What does this imply about market structure? Write down a production function that depends both on rival inputs ({X}, standing in for all the stocks of capital and people and land) and non-rival inputs ({A}, standing in for ideas/plans/technologies),

\displaystyle  F(A,X). \ \ \ \ \ (1)

What the replication argument says is that this function has constant returns to scale in terms of {X}, or {\lambda F(A,X) = F(A,\lambda X)}. This in turn implies that the following must be true

\displaystyle  F(A,X) = \frac{\partial F(A,X)}{\partial X} X. \ \ \ \ \ (2)

The above says that total output can be calculated as the marginal product of rival inputs (the derivative) times the total amount of rival inputs, {X}. This is just Euler’s theorem for homogenous functions.

What we also know has to be true about this production function is that the total amount paid to all the factors of production – rival and non-rival – can only add up to total output. In other words, we’ve got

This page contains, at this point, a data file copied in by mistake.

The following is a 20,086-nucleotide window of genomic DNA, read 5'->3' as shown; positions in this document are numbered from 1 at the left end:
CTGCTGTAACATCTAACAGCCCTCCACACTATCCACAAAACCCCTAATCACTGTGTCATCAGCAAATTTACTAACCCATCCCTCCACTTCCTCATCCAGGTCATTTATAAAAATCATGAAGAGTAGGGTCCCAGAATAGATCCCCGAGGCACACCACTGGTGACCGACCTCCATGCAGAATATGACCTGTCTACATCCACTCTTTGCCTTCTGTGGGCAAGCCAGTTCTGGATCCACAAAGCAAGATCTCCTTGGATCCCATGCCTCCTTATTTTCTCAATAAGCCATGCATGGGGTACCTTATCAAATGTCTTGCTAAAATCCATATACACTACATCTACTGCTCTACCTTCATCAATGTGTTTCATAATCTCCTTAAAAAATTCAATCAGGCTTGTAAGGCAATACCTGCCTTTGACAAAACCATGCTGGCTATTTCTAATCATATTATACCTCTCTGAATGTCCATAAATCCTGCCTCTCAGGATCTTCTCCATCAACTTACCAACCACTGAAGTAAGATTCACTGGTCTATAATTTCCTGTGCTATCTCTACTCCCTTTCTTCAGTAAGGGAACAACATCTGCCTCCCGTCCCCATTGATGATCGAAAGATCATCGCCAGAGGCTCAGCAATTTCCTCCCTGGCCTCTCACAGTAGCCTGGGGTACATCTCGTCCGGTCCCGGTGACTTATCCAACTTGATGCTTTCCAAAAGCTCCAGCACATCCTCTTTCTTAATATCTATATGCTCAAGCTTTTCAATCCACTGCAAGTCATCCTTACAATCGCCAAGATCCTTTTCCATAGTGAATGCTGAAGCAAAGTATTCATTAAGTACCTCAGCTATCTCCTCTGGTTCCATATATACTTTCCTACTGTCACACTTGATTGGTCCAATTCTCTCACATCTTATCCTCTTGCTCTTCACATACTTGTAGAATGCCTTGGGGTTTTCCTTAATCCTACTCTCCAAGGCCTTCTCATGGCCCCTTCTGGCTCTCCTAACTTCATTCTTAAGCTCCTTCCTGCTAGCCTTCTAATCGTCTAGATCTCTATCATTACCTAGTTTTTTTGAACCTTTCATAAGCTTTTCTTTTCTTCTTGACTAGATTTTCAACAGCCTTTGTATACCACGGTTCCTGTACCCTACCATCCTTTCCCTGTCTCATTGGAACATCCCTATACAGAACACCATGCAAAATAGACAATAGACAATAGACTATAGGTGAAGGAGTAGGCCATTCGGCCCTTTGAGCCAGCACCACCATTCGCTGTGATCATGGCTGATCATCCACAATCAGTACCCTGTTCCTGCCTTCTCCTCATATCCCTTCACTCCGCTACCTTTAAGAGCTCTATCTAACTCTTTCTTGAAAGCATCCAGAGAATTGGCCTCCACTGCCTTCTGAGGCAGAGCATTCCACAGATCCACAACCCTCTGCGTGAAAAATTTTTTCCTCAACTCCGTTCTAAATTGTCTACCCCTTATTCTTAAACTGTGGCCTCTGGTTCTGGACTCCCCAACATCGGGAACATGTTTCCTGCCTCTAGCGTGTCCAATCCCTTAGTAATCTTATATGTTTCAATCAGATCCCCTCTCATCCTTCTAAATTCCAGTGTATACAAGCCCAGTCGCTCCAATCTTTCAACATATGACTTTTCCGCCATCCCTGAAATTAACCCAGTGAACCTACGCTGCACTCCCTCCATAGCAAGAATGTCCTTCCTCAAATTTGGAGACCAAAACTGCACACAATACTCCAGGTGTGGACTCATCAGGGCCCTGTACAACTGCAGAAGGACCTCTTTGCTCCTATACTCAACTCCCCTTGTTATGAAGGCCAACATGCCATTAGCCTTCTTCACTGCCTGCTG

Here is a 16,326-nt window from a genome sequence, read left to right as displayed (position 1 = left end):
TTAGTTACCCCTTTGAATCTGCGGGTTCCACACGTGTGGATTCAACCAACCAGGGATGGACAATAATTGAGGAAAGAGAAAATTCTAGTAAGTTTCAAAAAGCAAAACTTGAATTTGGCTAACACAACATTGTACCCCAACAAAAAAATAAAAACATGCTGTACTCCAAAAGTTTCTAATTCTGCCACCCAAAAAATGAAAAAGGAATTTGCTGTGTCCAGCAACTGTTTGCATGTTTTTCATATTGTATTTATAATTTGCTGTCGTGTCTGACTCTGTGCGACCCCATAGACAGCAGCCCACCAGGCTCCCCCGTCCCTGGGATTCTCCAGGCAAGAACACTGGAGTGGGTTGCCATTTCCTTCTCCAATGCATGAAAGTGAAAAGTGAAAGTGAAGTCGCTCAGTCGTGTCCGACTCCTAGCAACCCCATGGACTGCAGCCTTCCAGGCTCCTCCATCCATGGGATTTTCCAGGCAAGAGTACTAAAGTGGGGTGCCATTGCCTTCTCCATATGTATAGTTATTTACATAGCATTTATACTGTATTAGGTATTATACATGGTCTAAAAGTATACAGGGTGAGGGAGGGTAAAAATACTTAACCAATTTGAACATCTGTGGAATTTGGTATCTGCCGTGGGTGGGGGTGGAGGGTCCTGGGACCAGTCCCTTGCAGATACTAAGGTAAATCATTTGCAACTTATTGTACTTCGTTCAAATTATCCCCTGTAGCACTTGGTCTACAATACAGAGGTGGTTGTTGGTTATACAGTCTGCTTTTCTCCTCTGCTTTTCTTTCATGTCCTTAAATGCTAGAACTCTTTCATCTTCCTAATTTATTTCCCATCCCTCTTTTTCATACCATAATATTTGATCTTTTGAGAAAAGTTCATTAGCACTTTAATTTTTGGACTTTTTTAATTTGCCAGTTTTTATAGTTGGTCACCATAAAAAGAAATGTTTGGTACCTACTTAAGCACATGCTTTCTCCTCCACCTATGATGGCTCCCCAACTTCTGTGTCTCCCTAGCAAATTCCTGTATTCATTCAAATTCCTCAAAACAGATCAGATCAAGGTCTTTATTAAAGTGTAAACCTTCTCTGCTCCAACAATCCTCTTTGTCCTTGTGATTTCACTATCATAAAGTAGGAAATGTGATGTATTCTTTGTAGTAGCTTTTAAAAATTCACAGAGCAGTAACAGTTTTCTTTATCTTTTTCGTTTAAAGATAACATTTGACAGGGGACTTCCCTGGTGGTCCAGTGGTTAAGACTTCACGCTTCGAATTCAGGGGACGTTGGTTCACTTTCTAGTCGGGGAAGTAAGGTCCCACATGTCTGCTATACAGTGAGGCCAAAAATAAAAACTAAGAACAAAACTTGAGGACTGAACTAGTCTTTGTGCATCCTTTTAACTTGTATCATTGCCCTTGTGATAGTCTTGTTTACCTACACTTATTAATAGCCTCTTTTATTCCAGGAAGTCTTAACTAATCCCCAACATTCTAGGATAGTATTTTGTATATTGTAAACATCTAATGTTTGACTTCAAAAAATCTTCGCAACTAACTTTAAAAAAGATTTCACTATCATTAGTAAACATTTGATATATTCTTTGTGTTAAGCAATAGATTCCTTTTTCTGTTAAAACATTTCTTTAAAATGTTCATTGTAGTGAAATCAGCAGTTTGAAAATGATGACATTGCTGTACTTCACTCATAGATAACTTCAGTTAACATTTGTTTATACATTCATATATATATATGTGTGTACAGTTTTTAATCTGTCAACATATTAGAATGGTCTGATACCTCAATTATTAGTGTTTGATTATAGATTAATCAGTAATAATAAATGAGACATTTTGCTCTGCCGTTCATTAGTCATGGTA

\displaystyle  F(A,X) = Profits + wX \ \ \ \ \ (3)

where {Profits} are whatever we pay (possibly zero) to the owners of the ideas/plans/technologies. {w} is the “wage” paid to a rival factor {X}. If we had lots of rival factors, then we’d have lots of these terms with things like wages, rents paid to owners of land, rents paid to owners of capital, etc.. etc..

Both the two expressions I’ve shown have to hold, and this is where we get to the problem. If we want to assume that there is price-taking, then all the rival factors would be paid their marginal product. If they were underpaid, then other firms could pay them more, and use all the inputs from the original firm. But if wages are equal to marginal products, then {w = \partial F(A,X)/\partial X}. And if this is true, then the only possible way for the second expression to hold is if {Profits = 0}. If rival factors of production are paid their marginal products, there is nothing left over to pay out as profits.